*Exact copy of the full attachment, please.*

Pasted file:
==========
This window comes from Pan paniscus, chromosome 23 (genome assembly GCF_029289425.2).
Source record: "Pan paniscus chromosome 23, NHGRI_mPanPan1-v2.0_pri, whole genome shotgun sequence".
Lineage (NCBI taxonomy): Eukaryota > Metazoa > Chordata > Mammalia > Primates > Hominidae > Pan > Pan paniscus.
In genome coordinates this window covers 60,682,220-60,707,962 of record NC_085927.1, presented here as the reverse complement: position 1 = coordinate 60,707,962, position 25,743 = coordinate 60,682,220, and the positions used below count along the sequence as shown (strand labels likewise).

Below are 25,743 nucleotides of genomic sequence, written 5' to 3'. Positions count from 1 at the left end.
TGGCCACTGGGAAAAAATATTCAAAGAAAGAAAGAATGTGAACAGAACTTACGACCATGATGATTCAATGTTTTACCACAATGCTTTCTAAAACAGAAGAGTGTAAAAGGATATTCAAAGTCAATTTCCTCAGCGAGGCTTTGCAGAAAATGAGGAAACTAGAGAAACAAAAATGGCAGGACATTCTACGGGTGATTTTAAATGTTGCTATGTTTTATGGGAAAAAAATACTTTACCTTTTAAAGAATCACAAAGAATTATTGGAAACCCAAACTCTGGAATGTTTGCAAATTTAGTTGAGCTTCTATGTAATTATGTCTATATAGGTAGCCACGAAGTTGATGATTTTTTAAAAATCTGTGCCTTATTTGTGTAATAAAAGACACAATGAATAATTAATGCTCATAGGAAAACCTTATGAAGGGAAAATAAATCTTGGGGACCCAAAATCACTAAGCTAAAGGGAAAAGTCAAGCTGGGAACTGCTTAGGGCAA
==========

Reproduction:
This window comes from Pan paniscus, chromosome 23 (genome assembly GCF_029289425.2).
Source record: "Pan paniscus chromosome 23, NHGRI_mPanPan1-v2.0_pri, whole genome shotgun sequence".
Lineage (NCBI taxonomy): Eukaryota > Metazoa > Chordata > Mammalia > Primates > Hominidae > Pan > Pan paniscus.
In genome coordinates this window covers 60,682,220-60,707,962 of record NC_085927.1, presented here as the reverse complement: position 1 = coordinate 60,707,962, position 25,743 = coordinate 60,682,220, and the positions used below count along the sequence as shown (strand labels likewise).

Below are 25,743 nucleotides of genomic sequence, written 5' to 3'. Positions count from 1 at the left end.
TGGCCACTGGGAAAAAATATTCAAAGAAAGAAAGAATGTGAACAGAACTTACGACCATGATGATTCAATGTTTTACCACAATGCTTTCTAAAACAGAAGAGTGTAAAAGGATATTCAAAGTCAATTTCCTCAGCGAGGCTTTGCAGAAAATGAGGAAACTAGAGAAACAAAAATGGCAGGACATTCTACGGGTGATTTTAAATGTTGCTATGTTTTATGGGAAAAAAATACTTTACCTTTTAAAGAATCACAAAGAATTATTGGAAACCCAAACTCTGGAATGTTTGCAAATTTAGTTGAGCTTCTATGTAATTATGTCTATATAGGTAGCCACGAAGTTGATGATTTTTTAAAAATCTGTGCCTTATTTGTGTAATAAAAGACACAATGAATAATTAATGCTCATAGGAAAACCTTATGAAGGGAAAATAAATCTTGGGGACCCAAAATCACTAAGCTAAAGGGAAAAGTCAAGCTGGGAACTGCTTAGGGCAA